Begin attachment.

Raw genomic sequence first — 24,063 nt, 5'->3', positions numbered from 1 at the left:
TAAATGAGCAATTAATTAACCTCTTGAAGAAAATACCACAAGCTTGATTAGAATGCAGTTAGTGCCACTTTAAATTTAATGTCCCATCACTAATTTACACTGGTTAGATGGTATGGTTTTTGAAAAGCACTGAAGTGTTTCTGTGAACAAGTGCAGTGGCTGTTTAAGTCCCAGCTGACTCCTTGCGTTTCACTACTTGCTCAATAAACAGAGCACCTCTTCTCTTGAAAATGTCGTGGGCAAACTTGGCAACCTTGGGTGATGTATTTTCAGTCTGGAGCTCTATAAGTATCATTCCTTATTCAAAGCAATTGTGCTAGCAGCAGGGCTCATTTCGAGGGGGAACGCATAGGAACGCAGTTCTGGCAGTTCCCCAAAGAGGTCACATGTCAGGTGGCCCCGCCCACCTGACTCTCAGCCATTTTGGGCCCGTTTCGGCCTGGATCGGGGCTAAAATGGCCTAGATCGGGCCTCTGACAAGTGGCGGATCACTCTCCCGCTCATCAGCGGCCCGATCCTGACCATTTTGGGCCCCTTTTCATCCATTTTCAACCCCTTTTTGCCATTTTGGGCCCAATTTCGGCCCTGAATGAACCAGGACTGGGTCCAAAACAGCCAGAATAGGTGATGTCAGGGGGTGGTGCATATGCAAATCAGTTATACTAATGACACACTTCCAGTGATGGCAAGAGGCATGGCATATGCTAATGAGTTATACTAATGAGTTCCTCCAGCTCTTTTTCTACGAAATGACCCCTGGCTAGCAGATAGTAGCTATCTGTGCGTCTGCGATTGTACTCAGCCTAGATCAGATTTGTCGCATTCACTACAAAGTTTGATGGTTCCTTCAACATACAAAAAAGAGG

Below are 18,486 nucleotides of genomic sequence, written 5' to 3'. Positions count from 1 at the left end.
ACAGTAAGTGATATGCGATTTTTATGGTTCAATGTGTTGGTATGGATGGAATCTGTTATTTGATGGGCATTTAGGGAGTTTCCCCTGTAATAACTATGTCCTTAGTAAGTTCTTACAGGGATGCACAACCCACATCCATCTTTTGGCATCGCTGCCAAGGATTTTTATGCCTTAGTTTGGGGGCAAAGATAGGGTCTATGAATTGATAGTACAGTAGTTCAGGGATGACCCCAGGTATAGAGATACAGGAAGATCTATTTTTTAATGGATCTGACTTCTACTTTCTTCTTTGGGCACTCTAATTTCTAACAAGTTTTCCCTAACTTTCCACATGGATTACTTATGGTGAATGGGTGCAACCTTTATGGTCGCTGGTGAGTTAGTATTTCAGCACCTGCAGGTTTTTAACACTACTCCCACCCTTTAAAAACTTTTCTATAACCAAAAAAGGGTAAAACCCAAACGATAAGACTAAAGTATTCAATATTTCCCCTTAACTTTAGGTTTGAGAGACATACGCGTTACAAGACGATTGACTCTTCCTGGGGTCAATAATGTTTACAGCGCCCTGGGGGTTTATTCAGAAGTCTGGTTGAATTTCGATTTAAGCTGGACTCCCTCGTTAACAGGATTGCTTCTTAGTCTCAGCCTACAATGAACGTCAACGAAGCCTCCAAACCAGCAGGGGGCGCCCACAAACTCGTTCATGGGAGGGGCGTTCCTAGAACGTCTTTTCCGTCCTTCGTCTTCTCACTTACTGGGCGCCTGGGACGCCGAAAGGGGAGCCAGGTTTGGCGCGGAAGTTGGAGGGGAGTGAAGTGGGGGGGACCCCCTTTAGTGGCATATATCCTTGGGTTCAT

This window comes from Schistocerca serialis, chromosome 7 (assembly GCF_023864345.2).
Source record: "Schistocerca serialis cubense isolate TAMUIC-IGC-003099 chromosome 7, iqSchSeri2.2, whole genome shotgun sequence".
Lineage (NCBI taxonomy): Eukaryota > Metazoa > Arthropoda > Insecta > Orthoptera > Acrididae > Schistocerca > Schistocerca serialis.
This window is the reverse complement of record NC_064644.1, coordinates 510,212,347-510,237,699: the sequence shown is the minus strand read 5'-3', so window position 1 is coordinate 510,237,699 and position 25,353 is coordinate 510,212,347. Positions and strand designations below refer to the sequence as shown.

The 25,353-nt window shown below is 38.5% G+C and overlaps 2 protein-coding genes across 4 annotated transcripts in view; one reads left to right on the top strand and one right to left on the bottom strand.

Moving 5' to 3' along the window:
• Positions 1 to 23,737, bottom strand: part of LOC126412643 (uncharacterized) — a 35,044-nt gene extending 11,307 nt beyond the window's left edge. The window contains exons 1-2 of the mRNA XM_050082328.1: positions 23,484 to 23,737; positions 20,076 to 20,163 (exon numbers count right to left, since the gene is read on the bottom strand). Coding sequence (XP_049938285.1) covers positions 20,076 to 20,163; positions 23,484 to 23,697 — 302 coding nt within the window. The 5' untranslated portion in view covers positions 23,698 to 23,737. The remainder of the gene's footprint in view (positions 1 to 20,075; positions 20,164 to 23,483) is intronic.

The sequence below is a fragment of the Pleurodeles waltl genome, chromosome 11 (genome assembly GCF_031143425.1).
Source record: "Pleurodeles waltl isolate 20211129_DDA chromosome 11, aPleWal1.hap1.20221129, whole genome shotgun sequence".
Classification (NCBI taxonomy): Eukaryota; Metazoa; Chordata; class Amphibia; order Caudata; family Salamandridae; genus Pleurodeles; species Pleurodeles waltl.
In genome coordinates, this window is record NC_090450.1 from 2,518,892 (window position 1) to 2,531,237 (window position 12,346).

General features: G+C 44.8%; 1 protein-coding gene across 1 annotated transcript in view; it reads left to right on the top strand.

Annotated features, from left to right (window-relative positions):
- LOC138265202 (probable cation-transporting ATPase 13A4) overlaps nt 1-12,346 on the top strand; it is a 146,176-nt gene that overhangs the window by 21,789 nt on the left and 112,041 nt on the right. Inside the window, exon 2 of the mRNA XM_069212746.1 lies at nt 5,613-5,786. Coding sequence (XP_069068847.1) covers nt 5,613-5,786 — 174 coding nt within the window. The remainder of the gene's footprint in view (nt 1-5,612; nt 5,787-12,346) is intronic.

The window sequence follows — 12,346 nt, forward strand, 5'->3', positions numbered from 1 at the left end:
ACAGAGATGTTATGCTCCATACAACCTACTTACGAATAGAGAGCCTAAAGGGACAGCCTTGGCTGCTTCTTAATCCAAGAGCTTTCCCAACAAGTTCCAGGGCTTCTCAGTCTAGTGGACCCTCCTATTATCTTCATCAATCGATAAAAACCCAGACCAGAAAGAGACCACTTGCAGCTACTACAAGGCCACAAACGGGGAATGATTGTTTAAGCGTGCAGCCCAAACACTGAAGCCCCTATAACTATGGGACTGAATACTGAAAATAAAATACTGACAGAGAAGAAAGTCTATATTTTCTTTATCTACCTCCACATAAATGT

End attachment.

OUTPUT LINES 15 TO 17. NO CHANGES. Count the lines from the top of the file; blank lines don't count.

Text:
In genome coordinates, this window is record NC_090450.1 from 2,518,892 (window position 1) to 2,531,237 (window position 12,346).

General features: G+C 44.8%; 1 protein-coding gene across 1 annotated transcript in view; it reads left to right on the top strand.

Annotated features, from left to right (window-relative positions):